For 10H, Mount Aspiring delivered yet again!

By Daniel Hayman and Max Cunninghame | Posted: Friday March 25, 2022

Over the course of the week, we did it all.

We tramped, camped, swam, built dams, orienteered, swam some more, kayaked, and more. The wide-open expanses of the Matukituki Valley housed the full-spirited, ready for action class; plus Mr Moller, Mr Scott, Mr Thomas, and Ms Hope. As the bus dropped us by the Aspinall farmhouse and we began to load up the gear, we realised that it was going to be a fantastic week. The sun was out, few clouds in the sky and the temperature was perfect - an excellent omen for the week ahead of us.

A promise of good weather spurred us on the overnight tramp early in the week - we left on day two. A breezy 8km walk up the East Branch left us at an idyllic site by the glacial river, surrounded by towering mountains, and ancient tawai trees. After some dodgy instant pudding and an excellent fire, it was a good sleep underneath the watchful gaze of the mountains. The morning brought Mr Thomas into his element, as he coached us through river crossings and the geography of the Matukituki Valley and surrounds. After a leisurely lunch, we raced back toward the lodge, with the promise of hot showers and soup waiting for us.

We filled the last days of camp with activities around the lodge - a rogaine around the area with some excellent navigation by some (and some practice at getting lost by others!), a trip to the woefully dry Wishbone Falls, some dam building and a very eventful trap-checking.

The final full day at the lodge was spent kayaking down the Matukituki. Group by group, the kayaking instructors navigated everyone through the rapids and down the 5km stretch back to the bridge. The water was warm, and most didn’t mind falling in - some even jumping. With rocks to try and fit in-between and ferry glides to attempt, it was awesome, and a day well spent.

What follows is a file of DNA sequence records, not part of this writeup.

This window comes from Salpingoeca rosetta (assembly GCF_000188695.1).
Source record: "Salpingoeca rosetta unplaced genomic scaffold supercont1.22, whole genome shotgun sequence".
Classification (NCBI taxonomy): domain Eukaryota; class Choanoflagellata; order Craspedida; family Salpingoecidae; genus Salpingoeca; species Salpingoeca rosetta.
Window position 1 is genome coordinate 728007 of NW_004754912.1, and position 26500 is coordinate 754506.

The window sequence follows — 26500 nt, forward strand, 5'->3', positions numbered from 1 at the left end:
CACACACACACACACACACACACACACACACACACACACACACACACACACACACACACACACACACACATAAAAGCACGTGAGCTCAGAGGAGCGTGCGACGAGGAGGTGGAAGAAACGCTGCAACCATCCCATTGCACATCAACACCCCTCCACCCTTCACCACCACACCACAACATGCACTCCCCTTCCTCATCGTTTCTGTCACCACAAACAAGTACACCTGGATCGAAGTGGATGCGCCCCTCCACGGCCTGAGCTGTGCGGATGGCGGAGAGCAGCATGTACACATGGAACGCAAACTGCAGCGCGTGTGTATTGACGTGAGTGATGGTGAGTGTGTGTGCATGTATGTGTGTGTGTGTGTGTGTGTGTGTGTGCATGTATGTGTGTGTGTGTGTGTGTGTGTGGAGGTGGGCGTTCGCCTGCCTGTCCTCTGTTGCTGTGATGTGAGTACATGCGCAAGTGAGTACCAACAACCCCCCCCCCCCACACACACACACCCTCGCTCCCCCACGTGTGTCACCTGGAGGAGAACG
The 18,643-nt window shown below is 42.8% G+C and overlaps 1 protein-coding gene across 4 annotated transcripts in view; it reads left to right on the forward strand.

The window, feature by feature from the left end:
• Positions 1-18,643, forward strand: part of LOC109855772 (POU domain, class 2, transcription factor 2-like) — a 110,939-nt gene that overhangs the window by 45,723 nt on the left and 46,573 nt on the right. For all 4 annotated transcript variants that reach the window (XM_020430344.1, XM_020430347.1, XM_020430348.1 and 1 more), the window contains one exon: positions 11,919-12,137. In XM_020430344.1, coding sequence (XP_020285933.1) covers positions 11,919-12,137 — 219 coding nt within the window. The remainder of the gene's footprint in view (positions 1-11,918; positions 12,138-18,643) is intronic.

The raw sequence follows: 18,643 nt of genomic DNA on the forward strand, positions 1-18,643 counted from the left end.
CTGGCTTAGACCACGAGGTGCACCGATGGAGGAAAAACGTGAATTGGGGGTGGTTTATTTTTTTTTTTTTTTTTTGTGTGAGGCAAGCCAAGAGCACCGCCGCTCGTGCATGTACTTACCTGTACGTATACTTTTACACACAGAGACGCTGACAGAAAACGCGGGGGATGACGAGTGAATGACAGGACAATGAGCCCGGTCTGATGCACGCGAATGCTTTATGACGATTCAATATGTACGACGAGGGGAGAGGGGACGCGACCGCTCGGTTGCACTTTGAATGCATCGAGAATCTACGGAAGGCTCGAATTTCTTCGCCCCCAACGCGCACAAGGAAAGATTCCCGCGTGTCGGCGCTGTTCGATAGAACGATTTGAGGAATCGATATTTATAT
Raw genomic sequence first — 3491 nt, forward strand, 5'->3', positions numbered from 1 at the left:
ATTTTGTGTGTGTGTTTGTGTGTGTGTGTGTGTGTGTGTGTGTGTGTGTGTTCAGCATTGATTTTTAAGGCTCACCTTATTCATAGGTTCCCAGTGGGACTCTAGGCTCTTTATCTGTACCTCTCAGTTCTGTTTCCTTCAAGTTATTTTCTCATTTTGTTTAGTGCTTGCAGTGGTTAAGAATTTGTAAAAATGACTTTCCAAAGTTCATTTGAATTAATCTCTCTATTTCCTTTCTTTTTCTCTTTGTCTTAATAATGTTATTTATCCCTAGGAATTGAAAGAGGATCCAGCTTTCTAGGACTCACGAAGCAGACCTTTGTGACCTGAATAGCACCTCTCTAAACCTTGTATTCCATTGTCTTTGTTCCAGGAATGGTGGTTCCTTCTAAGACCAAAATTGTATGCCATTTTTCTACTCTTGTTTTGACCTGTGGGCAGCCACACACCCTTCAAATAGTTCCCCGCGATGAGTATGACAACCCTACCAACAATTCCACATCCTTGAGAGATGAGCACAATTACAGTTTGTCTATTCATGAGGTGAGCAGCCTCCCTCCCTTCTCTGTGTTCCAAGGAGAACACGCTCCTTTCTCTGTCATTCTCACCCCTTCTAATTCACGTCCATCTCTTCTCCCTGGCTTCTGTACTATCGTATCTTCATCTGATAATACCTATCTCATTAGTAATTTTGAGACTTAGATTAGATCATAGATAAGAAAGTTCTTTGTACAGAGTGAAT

Unfortunately, all good things must come to an end; and on Friday we left the lodge with heavy hearts, and significantly lighter packs. It was a true indication of how successful the camp was by the silence on the bus ride back. Everyone was exhausted, and most caught up on some lost sleep.

It was an excellent week in the shadows of Tititea, and the Year 13s would like to thank some people. Firstly, the teachers - Mr Moller, Mr Thomas, Ms Hope and Mr Scott. Without their time and dedication, camp couldn’t happen. The Year 10’s, for some great company and flavour added to the trip. We hope this will be one of your favourite memories in years to come, and we look forward to seeing what the future holds for you. Most of all, we’d like to thank Mr Roe, the glue that holds the lodge together and keeps it running for hundreds of students each year.

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